Here’s a buck from a few years ago. We called him BigTen, the neighbors called him BigLouie.
I took the video from inside the lodge, through a window, on a warm, t-shirt day. I had been outside when I spotted a doe running out of the standing corn, up onto the savanna, followed by a buck of good size. I backpedalled into the lodge, picked up the binocs and realized it was BigTen with the doe.
Now to find the video camera, which was downstairs in my hunting pack. After finding the pocket sized video camera, I headed upstairs and started filming through the window, zooming the distance of 200-250 yards. At one point the doe and BigTen both bed down.
What you see on the video is BigTen browsing, temporarily losing track of the doe, then heading towards the lodge and finally picking up her scent when he heads west, or broadside to the camera.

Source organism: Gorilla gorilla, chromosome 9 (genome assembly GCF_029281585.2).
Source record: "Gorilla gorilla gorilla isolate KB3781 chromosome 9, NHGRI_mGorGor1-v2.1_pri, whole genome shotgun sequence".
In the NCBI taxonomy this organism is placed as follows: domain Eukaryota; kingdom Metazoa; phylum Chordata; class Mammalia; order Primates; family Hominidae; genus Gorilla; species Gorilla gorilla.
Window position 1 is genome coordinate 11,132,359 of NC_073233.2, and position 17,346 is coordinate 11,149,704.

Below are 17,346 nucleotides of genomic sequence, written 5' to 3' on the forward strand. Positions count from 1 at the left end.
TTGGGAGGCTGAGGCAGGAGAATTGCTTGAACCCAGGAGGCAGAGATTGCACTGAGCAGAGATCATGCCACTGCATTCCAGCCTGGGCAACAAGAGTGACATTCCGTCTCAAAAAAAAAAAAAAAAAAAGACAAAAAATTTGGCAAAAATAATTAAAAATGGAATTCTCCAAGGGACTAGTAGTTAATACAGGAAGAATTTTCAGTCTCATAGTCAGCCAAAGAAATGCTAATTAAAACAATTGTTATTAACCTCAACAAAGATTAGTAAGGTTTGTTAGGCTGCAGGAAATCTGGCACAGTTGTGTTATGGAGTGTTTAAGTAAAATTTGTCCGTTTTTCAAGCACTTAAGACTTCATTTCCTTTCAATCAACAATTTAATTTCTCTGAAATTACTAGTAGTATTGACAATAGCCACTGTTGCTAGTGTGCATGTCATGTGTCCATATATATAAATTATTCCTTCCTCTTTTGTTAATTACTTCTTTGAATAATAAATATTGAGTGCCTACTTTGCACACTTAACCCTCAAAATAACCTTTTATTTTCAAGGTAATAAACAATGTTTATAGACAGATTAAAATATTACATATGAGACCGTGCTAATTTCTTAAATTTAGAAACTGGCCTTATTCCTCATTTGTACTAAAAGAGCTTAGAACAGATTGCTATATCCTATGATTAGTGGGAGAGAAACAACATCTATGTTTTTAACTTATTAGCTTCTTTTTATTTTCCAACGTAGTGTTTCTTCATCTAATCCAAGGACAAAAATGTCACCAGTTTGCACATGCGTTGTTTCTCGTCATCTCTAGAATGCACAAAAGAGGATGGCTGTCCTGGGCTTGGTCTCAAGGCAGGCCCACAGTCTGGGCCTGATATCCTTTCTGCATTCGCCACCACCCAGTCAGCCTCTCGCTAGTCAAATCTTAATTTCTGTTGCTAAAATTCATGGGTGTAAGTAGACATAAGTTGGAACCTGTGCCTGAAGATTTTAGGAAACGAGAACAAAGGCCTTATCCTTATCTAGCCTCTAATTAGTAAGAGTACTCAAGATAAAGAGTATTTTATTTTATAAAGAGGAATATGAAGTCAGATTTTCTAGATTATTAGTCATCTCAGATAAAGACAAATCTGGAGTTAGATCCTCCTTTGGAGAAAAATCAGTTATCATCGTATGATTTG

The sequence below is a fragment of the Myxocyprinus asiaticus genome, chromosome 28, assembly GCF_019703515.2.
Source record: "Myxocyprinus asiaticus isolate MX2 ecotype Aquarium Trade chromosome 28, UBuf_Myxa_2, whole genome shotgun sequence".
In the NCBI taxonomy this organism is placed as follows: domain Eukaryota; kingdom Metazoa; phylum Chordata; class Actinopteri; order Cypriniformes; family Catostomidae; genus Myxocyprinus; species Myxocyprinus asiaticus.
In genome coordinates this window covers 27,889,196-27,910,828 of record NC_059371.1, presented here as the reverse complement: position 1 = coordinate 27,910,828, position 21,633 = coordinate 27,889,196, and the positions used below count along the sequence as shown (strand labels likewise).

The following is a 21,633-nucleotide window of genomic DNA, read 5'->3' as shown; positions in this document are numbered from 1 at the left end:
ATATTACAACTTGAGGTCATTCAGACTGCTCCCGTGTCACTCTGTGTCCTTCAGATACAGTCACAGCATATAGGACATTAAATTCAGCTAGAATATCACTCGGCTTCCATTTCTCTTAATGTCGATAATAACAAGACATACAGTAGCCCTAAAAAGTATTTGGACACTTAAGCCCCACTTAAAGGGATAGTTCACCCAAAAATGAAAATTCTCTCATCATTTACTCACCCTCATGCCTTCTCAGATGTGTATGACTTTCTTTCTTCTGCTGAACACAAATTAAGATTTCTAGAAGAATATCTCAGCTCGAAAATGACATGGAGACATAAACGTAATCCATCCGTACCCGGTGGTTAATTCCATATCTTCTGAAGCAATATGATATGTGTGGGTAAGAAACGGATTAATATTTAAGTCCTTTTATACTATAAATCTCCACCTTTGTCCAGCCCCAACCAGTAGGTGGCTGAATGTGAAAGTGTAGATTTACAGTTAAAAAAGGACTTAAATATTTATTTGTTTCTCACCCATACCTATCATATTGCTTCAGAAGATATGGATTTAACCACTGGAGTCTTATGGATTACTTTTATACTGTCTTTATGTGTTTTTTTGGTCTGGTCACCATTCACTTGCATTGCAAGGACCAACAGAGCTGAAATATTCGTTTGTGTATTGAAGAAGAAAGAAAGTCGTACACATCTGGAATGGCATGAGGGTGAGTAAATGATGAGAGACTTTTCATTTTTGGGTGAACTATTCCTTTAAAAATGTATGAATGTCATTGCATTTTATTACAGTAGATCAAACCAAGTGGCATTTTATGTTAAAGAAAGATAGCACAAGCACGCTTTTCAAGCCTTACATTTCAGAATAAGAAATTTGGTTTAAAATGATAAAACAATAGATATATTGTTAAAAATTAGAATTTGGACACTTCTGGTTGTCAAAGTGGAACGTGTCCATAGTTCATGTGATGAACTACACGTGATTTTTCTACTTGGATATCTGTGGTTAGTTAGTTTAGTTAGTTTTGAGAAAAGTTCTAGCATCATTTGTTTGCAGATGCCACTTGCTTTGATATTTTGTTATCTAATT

During archery season, we spotted this trophy many times, but no closer than 40 yards. One hunter drew on him, but didn’t shoot. He was hunting on the creek when he heard a huge splash. The buck had jumped into a deep fishing hole, so the hunter only saw the bucks rack and head crossing the creek. The hunter couldn’t stop him.
This is just one more example how a bluebird day, supposedly terrible for hunting, can produce a trophy buck during the rut.